Over the last few years, the NFL has been fining players almost every week for high tackles. They have become increasingly worried about player concussions and the long-term effects that these cause. The league started fining players with the belief that they would protect defenseless receivers from defenders that were flying in with their helmets.
Playing by the Rules
This past week in New England, Rob Gronkowski suffered a season ending knee injury from a low tackle by Browns’ TJ Ward. Ward’s hit was legal and had no malicious intents but was an indirect result of the NFL’s strict policies. After the game, Ward said:
“My intention is never to hurt anyone. That’s not what this game is about. That’s not how I play. I hate to see guys go down with any kind of injury. I just wanted him to know, whether he accepted it or not, it wasn’t an intentional hit. We have to play this game. We have to play the way they force us to.”
Concussions have been very well documented over recent years as many researchers have tried to show the long-term effects of concussions and the struggle of retired players. The NFL also recently reached a $756 million settlement with the NFLPA in a concussion lawsuit. Its pretty clear that the NFL are actively trying to eliminate any possibility of concussions occurring during a game.
This aggressive approach that the NFL has taken, has replaced concussions with serious knee injuries. Ask most players and they will tell you that they would rather miss 2 games because of a concussion rather than miss an entire season because of a torn ACL. Many players can recover after having multiple concussions and continue to have a productive career, but recovering from two or more knee injuries is a different question. Some players can’t even recover from one torn ACL.
Earlier this season, Rodney Harrison had a few words to say about this.
“As a player you have a warrior mentality” Harrison said. “Players would rather take a shot high. I get hit in the head and I miss a game or two. But if you take out my knees, my career is done”.
The Players’ Responsibility
Another one of my biggest issues with the NFL’s approach towards preventing concussions is their focus on defenders. Many offensive players lead with their head just as much as some defenders but they get away with it all the time. But, what really bothers me is that many players who have a serious history of concussions continue to play football despite doctors advising them not to.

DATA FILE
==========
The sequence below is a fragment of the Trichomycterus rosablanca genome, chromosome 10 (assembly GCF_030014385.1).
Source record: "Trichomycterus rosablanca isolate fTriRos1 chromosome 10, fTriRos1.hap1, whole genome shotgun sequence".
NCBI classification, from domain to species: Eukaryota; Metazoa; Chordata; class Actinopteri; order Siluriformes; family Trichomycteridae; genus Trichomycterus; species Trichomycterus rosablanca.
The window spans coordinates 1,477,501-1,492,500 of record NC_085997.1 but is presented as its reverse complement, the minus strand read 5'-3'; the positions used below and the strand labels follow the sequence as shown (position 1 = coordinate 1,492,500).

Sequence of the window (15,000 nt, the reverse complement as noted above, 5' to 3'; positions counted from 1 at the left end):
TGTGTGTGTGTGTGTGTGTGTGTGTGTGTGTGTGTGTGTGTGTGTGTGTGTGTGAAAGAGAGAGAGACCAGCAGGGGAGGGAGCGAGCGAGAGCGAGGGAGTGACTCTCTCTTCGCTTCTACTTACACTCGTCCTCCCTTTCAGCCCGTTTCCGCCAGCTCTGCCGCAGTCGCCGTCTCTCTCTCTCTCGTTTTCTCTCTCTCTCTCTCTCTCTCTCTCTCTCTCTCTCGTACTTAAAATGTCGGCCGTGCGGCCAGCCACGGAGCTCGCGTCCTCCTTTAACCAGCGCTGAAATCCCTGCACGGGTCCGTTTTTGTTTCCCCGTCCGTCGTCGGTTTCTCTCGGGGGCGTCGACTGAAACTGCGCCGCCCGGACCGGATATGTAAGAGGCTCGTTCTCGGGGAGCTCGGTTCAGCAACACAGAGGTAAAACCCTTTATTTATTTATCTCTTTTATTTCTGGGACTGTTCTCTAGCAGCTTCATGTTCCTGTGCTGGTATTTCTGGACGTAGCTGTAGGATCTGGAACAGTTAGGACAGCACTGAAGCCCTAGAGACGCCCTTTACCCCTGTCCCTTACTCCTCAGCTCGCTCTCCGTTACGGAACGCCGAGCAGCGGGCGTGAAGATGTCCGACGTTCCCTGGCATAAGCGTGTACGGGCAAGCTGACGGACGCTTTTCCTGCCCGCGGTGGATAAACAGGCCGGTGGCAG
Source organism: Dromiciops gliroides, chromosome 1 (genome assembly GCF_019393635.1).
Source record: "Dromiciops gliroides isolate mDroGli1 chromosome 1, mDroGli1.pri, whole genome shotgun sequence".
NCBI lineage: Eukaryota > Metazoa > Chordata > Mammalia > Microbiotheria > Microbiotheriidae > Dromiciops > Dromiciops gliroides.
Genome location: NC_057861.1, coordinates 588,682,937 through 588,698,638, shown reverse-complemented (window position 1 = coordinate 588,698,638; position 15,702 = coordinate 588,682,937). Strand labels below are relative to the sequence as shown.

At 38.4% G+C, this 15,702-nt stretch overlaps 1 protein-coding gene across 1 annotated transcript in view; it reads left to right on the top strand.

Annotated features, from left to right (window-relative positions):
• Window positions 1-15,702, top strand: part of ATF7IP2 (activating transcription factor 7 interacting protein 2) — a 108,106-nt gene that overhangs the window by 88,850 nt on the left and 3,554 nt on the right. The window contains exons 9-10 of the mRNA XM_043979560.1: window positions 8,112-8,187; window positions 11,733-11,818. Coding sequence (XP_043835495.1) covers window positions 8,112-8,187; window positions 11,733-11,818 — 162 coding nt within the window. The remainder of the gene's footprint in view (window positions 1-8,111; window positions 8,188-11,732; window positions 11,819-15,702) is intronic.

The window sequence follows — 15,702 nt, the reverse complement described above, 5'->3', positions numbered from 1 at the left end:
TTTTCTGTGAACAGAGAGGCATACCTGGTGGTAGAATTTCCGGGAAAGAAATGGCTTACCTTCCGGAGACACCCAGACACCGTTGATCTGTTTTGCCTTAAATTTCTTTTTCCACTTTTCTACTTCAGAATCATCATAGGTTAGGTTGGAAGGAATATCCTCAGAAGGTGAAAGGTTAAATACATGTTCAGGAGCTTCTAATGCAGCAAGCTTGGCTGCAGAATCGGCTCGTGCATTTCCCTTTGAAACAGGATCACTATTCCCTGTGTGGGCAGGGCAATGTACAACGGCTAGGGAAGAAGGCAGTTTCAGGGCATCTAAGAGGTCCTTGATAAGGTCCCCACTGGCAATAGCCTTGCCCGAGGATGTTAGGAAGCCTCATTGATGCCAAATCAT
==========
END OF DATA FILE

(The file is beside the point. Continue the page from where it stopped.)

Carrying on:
Defenders will continue to be the targets of extravagant NFL fines. Austin Collie is a young and talented Wide Receiver who has seen his career impacted by very serious concussions. Since being in the league, he has experienced 3 concussions, one that left him motionless for 10 minutes. Many doctors have told him that it might be time to walk away from the game even though that’s not what his heart is telling him. The NFL is trying to make rules to protect players from concussions but concussions will always remain a big part of the game which is why players need to protect themselves too. It is for players to know when its time to walk away from the game instead of pointing the finger at the NFL once its too late. If Collie gets a few more concussions and has serious brain trauma later in his life, is the NFL to blame? Unfortunately, retired players suffering from brain trauma are causing the NFL to take this approach.
The NFL is protecting players from concussions, but are players protecting themselves?
Will low hits become a bigger part of the game as the NFL keeps fining players for high hits?
Will we see players’ careers being ended by low hits to the knee?
Player safety is one the main focuses of the league, but the NFL’s current approach has worsened the problem and better policies will need to be introduced. Hits like the one Gronkowski took this past weekend, will make the NFL take another look at the rule book.
One thing for sure, is that no one wants to see these season/career ending knee injuries on a weekly basis.